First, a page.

The Willow Tree Bark


By Frank M.

What follows are the reflections of an agnostic in LA on how the program of AA works. The reflections first address the orthodox theory of the program, which requires a belief in God, then suggests a willow tree bark understanding of the workings of the program, and concludes with a Stoic’s understanding of the essential and underlying principle in recovery from alcoholism: an acceptance of Life on Life’s Terms.

AA Orthodoxy

Orthodoxy, from Greek orthos (“right”, “true”, “straight”) + doxa (“opinion” or “belief”, related to dokein, “to think”), i.e., right thinking or belief.

Frantic orthodoxy is never rooted in faith but in doubt. It is when we are unsure that we are doubly sure.

Reinhold Niebuhr, author of the Serenity Prayer

AA has a traditional theory of how and why its program works. That theory, as espoused by its founders, is broadly that AA’s steps are a means to access and utilize a Power greater than human. This Power is reached through certain actions. It enables other actions. It benignly directs our actions in recovery and life, if we allow it to. And it heals us in proportion to our efforts.

That’s the theory. Our more religious members think of this Power as God. And honestly, I’m okay with that. I understand it as metaphor and myth, and I know it has the potential to drive transforming action in those who embrace it. The trouble comes when the fellowship elevates that theory to the level of AA orthodoxy.

That’s because orthodoxy by necessity narrows the channel of expression. And whenever and wherever this interferes with the transmission of spiritual principles, orthodoxy serves only to defeat its own purpose. Historically, some amount of codifying appears necessary to pass on any teaching. But the finger that points to the moon is not the moon. The words that describe what for lack of a better term we call “spiritual” principles are not those principles. They are symbols, no more.

So we recognize that what has been written in AA literature is a relic of sorts. Ink stained paper. But when we put the healing principles represented there into action today, they come alive. That is a kind of goodness that once lived in one person and is reborn in another. That is AA fulfilling its primary purpose.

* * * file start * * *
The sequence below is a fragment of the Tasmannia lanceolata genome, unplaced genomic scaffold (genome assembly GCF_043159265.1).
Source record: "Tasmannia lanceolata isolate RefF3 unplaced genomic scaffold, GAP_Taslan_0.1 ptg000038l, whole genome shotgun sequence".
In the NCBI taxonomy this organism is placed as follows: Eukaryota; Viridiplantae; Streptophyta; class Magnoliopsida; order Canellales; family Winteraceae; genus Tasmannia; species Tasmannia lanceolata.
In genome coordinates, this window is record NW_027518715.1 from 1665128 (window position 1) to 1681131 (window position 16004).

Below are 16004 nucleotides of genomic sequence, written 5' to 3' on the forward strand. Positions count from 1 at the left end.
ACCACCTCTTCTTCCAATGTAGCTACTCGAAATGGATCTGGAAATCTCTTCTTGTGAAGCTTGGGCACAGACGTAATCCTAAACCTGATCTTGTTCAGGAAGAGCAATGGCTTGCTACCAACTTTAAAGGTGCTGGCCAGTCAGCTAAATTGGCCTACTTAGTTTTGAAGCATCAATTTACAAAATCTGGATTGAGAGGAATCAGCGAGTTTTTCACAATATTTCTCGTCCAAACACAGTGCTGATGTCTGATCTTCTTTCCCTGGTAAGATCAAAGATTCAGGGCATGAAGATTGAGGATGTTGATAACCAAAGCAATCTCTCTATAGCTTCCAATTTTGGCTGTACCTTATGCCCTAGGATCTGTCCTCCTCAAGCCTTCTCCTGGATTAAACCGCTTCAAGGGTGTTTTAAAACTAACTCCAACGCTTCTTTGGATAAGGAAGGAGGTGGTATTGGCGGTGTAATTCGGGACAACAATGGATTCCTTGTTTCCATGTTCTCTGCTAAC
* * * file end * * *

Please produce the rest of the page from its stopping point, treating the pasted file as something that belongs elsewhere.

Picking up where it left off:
And if AA today is indeed a living thing, and not just the bones of its founders, then AA itself, in the embodiment of its general fellowship, has to practice the same life virtues that we all do. And first among these is humility. We honor that virtue when we recognize that we still know but a little. Which, amazingly, includes this whole idea of just how and why the program works when it does.

I personally came to believe that the God as a supernatural Being theory of why AA worked was deficient. For one thing, the idea that the King of the Universe had finally, after eons of human misery, deigned to offer a conditional solution to the disease which He himself must have created–this was completely absurd.

On top of that, I’d given it a very fair shot. Several years of daily prayer, and using “God as I understood Him” to direct my actions in the final result didn’t work for me. The God idea neither informed nor inspired me personally. I could not obtain spiritual growth there, without which my recovery lost momentum and eventually toppled.

In time I found a way to realize the intention of the steps without anything that could fairly be called “God” in my life. And I got better. So if it wasn’t God working through the Steps (and for me, clearly it wasn’t), why were so many convinced that it was? And what was it really?

The Willow Tree Bark

Well consider the following analogy. Say you believe the God of Headaches lives in willow trees, and that you can access this god’s power by drinking a tea made from willow bark. It’s a theory. You drink the bark tea and your headache goes away. Every time. That’s proof of the theory, right?

Not exactly. We can laugh at such thinking because we understand that willow bark contains the chemical that in its refined form we call aspirin. But really, that kind of reasoning is equivalent to how the orthodox, supernatural view of the Steps and their efficacy is supported.

My own belief today, as you surely can guess, is that we’re not accessing a supernatural Being’s power by doing the Steps. There’s “aspirin” in there. That’s all.

What precisely is that metaphorical aspirin? For me it is the principles of honesty, humility, love, and service when put into action. And the willingness to place something true and steady, like the wisdom of the group, before and above my unguided thoughts and feelings of the moment. Simple. Comprehensible. Tangible. No magical Spirit in the tree, just good medicine.